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Man ordered to return Sh1.1b paid for supplying ‘air’ to NYS

By Kamau Muthoni and Moses Michira | April 25th 2020

The anti-corruption court has ordered one of the suspects in the National Youth Service (NYS) scandal to forfeit Sh1.1 billion to the State.

James Thuita Nderitu (pictured) is said to have received Sh1.1 billion from NYS between March and October 2017 for goods and services that he did not deliver, yet the money flowed into his 10 bank accounts.

In his defence, Mr Thuita told the court that his business involves transferring money from one entity to another.

Questioned further, he argued that he runs a wide range of businesses.

Thuita  produced two payment entries from the Lands ministry to his accounts, one for Sh24 million, the other for Sh36 million, to prove that he has been doing business with a number of government entities outside of the NYS.

Asset recovery

The explanation, however, failed to convince Justice Mumbi Ngugi, who on Wednesday allowed the Assets Recovery Agency (ARA) to go after the suspect’s wealth.

According to Justice Ngugi, Thuita failed to show what he supplied to the NYS for the money he received.

“In my view, the respondents needed to go beyond the allegation that they have wide-ranging businesses and show how these businesses translated to the credits of millions from the State Department of Public Service and Youth under which the National Youth Service falls,” ruled Ngugi.

Lawyer Peter Ngumi for ARA told the court that Thuita’s hand in the NYS cookie jar was traced through five companies: Flagstone Merchants Ltd, Firstling Supplies Ltd, Excella Supplies Ltd, Flagstone Co Ltd, and Interscope Tech and Services.

It is through these companies – one of which Thuita co-owned with his estranged wife Yvonne Wanjiku, and another with Betty Wajewa, who according to court records is the suspect’s wife – that the NYS loot came in, was distributed and the bigger chunk of it vanished.

By the time ARA was combing through Thuita’s accounts in 2018, only Sh41 million was left across two bank accounts.

“Upon analysing the bank statements and documents concerning the accounts of the respondents, it emerged that they received funds fraudulently from the NYS and associates, split in several transactions,” the court heard.

“The money received from NYS and associates through their business entities and personal accounts was further intra-transferred into accounts owned by their family members and associates,” Mr Ngumi told the court.

Some of the stolen money, the court heard, ended up as tax paid to the Kenya Revenue Authority (KRA).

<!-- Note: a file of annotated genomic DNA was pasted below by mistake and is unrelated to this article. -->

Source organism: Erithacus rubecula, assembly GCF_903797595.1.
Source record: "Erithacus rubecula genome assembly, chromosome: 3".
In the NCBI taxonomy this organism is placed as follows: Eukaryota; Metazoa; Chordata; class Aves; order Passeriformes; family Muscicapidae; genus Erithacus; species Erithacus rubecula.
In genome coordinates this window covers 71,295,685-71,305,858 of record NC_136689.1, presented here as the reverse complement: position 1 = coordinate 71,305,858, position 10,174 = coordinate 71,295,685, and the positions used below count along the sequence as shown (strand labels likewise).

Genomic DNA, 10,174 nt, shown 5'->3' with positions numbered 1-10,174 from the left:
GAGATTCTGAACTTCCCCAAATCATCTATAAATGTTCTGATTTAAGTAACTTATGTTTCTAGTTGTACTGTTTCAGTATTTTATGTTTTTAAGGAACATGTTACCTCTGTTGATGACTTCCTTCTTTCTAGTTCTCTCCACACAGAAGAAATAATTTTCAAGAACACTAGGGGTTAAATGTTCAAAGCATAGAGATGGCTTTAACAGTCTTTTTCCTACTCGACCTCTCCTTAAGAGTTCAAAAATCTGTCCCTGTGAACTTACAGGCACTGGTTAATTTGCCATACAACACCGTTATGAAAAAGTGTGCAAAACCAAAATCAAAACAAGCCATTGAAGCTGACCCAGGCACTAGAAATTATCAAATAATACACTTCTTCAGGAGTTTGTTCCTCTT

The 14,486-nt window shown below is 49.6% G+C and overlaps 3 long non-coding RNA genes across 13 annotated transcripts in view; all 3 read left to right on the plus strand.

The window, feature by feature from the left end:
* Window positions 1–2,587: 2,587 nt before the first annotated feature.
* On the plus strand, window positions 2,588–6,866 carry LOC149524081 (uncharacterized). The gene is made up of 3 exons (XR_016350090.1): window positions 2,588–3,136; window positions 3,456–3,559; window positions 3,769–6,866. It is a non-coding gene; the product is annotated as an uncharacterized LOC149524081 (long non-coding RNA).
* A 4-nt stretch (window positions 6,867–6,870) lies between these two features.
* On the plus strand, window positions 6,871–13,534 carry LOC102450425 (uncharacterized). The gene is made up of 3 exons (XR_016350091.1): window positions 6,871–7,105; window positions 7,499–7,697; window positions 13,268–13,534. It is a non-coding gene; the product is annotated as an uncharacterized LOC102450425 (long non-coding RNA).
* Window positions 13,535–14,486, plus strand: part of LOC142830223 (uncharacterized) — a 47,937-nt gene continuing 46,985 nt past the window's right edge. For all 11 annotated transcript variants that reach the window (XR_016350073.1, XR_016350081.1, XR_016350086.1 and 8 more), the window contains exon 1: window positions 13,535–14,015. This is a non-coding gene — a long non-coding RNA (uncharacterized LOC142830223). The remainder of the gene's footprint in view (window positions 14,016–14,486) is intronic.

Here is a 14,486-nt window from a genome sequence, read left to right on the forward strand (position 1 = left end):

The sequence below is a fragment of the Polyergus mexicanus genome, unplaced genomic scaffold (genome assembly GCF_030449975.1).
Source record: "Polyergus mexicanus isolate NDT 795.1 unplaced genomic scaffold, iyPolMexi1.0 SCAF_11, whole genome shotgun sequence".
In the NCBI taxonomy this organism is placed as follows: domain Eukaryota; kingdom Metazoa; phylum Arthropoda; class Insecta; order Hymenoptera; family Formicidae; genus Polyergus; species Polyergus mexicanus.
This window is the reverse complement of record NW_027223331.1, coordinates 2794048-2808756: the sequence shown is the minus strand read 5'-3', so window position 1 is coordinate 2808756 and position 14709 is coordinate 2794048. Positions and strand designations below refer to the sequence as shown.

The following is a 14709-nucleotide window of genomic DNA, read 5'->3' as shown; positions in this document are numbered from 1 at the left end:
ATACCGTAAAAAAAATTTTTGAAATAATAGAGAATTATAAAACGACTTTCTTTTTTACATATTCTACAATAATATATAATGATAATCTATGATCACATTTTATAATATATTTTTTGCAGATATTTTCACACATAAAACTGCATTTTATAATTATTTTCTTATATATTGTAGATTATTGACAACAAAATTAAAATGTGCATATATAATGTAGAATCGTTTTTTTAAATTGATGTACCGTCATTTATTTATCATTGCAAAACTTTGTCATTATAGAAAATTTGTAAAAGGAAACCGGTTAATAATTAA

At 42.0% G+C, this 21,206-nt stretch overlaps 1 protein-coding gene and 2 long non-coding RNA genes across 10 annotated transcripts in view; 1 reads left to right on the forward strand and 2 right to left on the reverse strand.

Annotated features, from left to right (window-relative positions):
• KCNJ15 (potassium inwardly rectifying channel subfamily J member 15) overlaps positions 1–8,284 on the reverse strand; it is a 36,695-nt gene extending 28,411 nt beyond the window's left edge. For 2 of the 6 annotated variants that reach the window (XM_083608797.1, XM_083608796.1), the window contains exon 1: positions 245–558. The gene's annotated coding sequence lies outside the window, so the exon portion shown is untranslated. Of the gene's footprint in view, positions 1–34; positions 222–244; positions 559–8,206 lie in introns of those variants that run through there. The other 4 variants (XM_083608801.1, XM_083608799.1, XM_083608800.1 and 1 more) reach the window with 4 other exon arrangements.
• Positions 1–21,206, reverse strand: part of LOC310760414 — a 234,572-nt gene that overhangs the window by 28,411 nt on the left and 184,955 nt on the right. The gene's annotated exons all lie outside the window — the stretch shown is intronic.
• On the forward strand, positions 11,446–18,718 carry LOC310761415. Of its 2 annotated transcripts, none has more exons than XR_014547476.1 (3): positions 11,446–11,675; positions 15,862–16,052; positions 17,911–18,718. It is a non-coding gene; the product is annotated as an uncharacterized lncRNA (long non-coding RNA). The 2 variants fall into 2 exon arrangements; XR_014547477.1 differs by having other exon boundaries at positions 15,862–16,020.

The court was told that the taxman may have earned Sh1 million from the loot, which can neither be frozen nor recovered.

The court further heard that Thuita received Sh195 million from NYS on March 21, 2017. However, the court concluded that the money that landed in his accounts in the first payment was higher, with Ngugi noting that the actual amount was Sh235 million.

It also emerged that in a span of a week – between July 4 and July 13, 2017 – Firstling Supplies, a company Thuita co-owned with Ms Wanjiku, received Sh795 million wired in eight instalments.

The account now has Sh6.28 million.

Wired cash

The court heard that Wanjiku and Thuita were once married but at the time the case was filed, they had separated. 

Thuita is said to have wired Wanjiku an unknown amount of money in child support.

He, however, told the court to leave the mother of his children out of the case, claiming that she was not involved in running the business after their separation.

He also wired Sh2 million from the Firstling Supplies account to Ms Wajewa, his second wife.

In court, Thuita argued that payment and movement of money did not amount to laundering.  He told the court that his bank accounts proved that he is a businessman who has legitimate dealings with various government entities.

He further argued that forfeiting wealth to the State should only happen after a suspect is convicted by a criminal court, which he has not been.

“The right forum in which a conviction can be made and a declaration that property is ill-gotten is the criminal court,” he said

“The money in contention is the subject of a trial court. It is at the trial court that a finding will be made that a crime was committed.”

Thuita, alongside former Youth and Gender Principal Secretary Lilian Omollo, is facing fraud charges.

Last week, Ngugi ordered Mrs Omollo to forfeit Sh33 million  to the State, ruling that she could not explain how she earned it.

The former PS had told the court that the money was earned from farming, her salary and her husband’s salary from a consultancy firm in South Sudan.

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